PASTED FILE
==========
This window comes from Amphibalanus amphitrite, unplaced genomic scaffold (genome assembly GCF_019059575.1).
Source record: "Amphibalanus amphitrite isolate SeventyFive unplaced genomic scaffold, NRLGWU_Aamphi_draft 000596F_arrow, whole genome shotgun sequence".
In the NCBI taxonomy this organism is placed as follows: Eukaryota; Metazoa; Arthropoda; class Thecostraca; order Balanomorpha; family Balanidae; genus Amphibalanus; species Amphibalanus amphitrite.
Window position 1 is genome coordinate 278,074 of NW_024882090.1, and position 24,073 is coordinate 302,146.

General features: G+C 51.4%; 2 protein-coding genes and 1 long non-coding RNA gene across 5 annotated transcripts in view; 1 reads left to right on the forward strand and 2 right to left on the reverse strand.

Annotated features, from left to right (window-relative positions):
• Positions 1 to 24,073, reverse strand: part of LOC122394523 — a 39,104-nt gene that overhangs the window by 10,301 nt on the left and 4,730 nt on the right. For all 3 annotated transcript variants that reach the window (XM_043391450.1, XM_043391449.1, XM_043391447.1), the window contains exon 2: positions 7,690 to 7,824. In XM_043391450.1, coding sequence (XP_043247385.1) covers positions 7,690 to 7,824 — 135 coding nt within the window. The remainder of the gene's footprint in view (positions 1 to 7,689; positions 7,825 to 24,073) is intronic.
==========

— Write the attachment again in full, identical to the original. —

This window comes from Amphibalanus amphitrite, unplaced genomic scaffold (genome assembly GCF_019059575.1).
Source record: "Amphibalanus amphitrite isolate SeventyFive unplaced genomic scaffold, NRLGWU_Aamphi_draft 000596F_arrow, whole genome shotgun sequence".
In the NCBI taxonomy this organism is placed as follows: Eukaryota; Metazoa; Arthropoda; class Thecostraca; order Balanomorpha; family Balanidae; genus Amphibalanus; species Amphibalanus amphitrite.
Window position 1 is genome coordinate 278,074 of NW_024882090.1, and position 24,073 is coordinate 302,146.

General features: G+C 51.4%; 2 protein-coding genes and 1 long non-coding RNA gene across 5 annotated transcripts in view; 1 reads left to right on the forward strand and 2 right to left on the reverse strand.

Annotated features, from left to right (window-relative positions):
• Positions 1 to 24,073, reverse strand: part of LOC122394523 — a 39,104-nt gene that overhangs the window by 10,301 nt on the left and 4,730 nt on the right. For all 3 annotated transcript variants that reach the window (XM_043391450.1, XM_043391449.1, XM_043391447.1), the window contains exon 2: positions 7,690 to 7,824. In XM_043391450.1, coding sequence (XP_043247385.1) covers positions 7,690 to 7,824 — 135 coding nt within the window. The remainder of the gene's footprint in view (positions 1 to 7,689; positions 7,825 to 24,073) is intronic.